The $12,380 price tag is going to be a shocker for most riders, especially in light of the fact that the KTM Factory Edition is “only” $11,299.  Honda adds $1781 to the price over the standard bike. If you’re the type of rider who’s going to upgrade with aftermarket stuff, it still makes sense. The price for the Yosh system is $1200. The Hinson parts are $500, so you get everything else for almost nothing. For the full test of the 2021 Honda CRF450RWE, check out the June 2021 print edition of Dirt Bike.


The 95th edition of the ISDE is scheduled for Aug. 30-Sept. 4 in Lombardy-Piedmont, Italy.  Erek Kudla of the AMA has finalized the procedure for attending the 2021 ISDE. There will be a total of six qualifiers (three on each coast)

AMA West ISDE Qualifier Series

March 20-21: Red Mountain, Calif., Desert MC and Prospectors MC, AMA District 37 Sprint Enduro
April 17-18: Campwood, Ariz., Arizona Trail Riders, AMA AMRA
May 22-23: Craig, Colo., Enduro Colorado, AMA RMEC

AMA East ISDE Qualifier Series

April 10-11: Society Hill, S.C., AMA Sprint Cross Country Series
May 1-2: Battle Creek Mich., AMA Michigan Sprint Enduro
May 28-29: Plantersville, Ala., Perry Mountain Motorcycle Club (Friday-Saturday event)



The Round 1 flier for the West series will be out in a few weeks. All documents will be on the AMA website shortly.

One important thing to note is it looks like the ISDE classes have finalized the update they were looking to implement in Chile.

FIM Classes:

Class 1 (E1): 100cc to 250cc 2-stroke, 175cc to 250cc 4-stroke

Class 2 (E2): From 255cc to 450cc 4-stroke

Class 3 (E3): From 255cc to 500cc 2-stroke, From 455cc to 650cc 4-stroke

Another thing to note on the Important deadlines are the fees. The entry fee has gone down for 2021 but the FIM license fee has gone up. It’s pretty much a wash.

Finally, DON’T FORGET, the Arai Helmet program is still in effect. If you qualify while running an Arai helmet (you MUST wear an Arai to qualify) you will be provided with a classic Arai helmet with the traditional ISDE Skunk Stripe paint job. Close to $1000 value for each helmet and paint job.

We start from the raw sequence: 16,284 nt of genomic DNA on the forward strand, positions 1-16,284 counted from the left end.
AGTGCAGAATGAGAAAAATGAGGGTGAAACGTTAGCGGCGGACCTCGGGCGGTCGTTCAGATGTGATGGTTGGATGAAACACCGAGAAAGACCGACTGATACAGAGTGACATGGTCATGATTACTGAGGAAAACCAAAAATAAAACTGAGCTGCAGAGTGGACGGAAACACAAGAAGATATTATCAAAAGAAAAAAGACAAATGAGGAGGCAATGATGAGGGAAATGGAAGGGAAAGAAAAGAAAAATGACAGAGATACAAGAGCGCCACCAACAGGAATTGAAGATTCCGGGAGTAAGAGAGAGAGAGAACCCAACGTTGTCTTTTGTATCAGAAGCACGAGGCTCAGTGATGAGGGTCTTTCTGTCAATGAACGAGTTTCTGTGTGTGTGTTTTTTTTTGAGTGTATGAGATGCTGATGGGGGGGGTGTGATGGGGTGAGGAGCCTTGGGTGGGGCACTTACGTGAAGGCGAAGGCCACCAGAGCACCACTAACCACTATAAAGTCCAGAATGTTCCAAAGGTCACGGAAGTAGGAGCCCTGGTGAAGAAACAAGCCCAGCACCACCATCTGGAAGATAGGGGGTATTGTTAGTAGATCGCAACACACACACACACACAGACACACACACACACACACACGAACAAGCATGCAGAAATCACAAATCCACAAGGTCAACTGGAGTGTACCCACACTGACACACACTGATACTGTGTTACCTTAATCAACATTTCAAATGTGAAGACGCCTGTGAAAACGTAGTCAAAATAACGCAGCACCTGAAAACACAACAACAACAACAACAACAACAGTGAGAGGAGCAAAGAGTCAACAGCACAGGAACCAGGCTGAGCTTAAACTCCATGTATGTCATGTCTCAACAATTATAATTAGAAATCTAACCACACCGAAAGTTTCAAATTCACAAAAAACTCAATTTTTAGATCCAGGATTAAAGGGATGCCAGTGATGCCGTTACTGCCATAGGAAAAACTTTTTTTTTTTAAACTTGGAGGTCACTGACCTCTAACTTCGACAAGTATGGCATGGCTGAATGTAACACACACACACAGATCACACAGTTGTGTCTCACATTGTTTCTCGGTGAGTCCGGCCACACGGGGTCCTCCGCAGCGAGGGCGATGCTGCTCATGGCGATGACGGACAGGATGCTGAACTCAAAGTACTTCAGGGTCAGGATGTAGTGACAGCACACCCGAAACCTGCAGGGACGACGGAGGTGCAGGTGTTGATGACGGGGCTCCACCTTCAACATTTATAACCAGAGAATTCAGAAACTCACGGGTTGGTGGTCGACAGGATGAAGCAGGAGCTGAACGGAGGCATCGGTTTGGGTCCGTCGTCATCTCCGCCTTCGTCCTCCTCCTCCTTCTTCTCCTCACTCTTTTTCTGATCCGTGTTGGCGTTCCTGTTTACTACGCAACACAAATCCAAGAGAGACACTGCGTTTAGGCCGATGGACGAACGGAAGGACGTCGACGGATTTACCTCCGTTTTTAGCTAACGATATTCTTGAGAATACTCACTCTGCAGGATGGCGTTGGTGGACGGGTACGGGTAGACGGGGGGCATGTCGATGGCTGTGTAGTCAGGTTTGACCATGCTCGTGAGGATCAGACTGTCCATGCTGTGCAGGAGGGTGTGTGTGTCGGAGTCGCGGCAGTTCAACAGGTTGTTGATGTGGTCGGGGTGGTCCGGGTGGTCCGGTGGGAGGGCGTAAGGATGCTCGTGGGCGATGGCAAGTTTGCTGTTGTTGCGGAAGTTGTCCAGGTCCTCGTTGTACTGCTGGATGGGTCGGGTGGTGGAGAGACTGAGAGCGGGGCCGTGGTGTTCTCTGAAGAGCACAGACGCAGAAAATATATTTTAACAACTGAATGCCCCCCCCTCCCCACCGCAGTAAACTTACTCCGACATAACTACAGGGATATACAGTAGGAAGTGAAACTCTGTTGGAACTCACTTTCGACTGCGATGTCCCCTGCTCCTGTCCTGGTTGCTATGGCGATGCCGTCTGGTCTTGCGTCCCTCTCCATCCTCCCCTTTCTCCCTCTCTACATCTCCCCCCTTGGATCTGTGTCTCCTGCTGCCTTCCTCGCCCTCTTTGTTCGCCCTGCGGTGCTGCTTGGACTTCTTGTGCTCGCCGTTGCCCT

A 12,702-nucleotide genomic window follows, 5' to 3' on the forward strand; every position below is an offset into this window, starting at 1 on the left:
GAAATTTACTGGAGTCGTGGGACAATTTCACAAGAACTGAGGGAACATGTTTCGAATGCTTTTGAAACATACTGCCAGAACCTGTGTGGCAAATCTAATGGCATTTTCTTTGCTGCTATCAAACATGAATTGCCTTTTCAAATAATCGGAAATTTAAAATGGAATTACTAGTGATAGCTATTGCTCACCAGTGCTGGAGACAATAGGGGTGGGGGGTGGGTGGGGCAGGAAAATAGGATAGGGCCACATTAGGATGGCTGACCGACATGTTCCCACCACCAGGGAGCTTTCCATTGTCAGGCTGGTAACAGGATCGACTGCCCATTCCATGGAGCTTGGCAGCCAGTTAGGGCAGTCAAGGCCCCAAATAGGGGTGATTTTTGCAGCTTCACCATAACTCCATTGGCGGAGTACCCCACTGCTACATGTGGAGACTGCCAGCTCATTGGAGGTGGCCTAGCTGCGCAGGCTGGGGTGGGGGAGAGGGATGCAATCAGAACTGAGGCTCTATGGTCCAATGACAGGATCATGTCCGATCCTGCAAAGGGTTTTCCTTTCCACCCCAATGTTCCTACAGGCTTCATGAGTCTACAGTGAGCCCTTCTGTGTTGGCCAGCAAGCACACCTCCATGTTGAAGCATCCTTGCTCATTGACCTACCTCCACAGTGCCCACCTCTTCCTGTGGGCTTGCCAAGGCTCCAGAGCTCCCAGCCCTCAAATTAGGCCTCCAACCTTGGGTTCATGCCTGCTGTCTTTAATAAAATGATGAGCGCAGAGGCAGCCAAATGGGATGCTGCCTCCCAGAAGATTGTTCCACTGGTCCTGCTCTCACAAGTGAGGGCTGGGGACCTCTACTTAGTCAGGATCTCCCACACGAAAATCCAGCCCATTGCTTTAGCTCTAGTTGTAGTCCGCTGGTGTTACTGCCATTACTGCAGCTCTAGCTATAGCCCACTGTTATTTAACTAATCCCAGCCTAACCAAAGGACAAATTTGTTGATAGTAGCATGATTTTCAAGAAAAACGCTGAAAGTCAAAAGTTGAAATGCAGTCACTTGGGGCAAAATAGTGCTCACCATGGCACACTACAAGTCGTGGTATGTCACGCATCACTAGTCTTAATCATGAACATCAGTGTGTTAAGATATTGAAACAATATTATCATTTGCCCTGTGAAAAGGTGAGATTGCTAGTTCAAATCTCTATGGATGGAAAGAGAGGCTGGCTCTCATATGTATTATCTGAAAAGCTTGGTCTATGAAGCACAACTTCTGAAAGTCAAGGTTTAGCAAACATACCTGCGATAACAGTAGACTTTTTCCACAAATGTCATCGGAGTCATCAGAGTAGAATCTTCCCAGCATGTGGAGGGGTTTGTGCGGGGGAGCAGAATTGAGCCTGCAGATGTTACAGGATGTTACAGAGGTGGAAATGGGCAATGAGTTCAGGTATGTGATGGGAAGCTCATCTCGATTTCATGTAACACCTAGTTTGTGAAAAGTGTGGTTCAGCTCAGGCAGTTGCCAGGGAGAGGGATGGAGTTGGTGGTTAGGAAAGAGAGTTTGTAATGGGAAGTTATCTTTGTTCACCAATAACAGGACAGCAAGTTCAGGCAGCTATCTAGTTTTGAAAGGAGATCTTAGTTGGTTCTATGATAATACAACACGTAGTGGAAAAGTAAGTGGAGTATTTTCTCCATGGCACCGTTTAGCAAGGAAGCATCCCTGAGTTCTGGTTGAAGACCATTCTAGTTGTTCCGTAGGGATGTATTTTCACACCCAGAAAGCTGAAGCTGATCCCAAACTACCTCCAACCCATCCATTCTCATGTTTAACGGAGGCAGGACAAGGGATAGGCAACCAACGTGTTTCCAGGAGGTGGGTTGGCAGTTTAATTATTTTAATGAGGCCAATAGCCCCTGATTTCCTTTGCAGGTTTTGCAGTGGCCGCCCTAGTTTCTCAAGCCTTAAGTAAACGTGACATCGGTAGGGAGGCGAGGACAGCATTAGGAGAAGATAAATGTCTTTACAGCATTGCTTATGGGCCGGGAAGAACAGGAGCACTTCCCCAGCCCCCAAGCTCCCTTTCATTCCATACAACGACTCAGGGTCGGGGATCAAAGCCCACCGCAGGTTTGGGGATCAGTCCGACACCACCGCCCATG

Additionally, for those not part of the Arai Helmet program you will have discounted access to US ISDE Trophy team paint job for your helmet.


We can walk down to Pro Circuit any time to try to talk to Matich Payton, but the operative word is “try.” he’s  like a dust devil that spins through the shop and you either have to get out of the way or try to keep up. The guys at Fox captured some good Mitch time as part of the Unplugged series.


Ben Kelley has been training at Kailub Russell’s Florida place. Photos by Travis Fant.

Ben Kelley is back at Kailub Russell’s Florida place, training for this weekend’s round two of the 2021 GNCC XC1 Pro series. If Ben is feeling the pressure of stepping into Kailub’s role as the leader of KTM’s off-road team, he’s not showing it. Ben did an interview with Dirt Bike’s video editor Travis Fant yesterday, seeming perfectly at home. We’re looing forward to seeing great things from Ben, but the competition is deep with about five riders who could take the prize in 2021.

One thing nice about riding for KTM, you have a lot of bikes to choose from. Ben tested the 450 and the 350, eventually settling on the 350XC-F.

At round one, he scored a fifth. For most people that would be a great achievement. For Ben, he feels that’s just something to build on.


I can’t help but go to the Mecums website every week to see what will be up for bid in Las Vegas on April 28. This Maico caught my eye because I almost bought one when it was new. Yes, I’m that old. Even if you don’t have one foot in the grave, you’ll get a kick out of all the old bikes there.

See you next week!

–Ron Lawson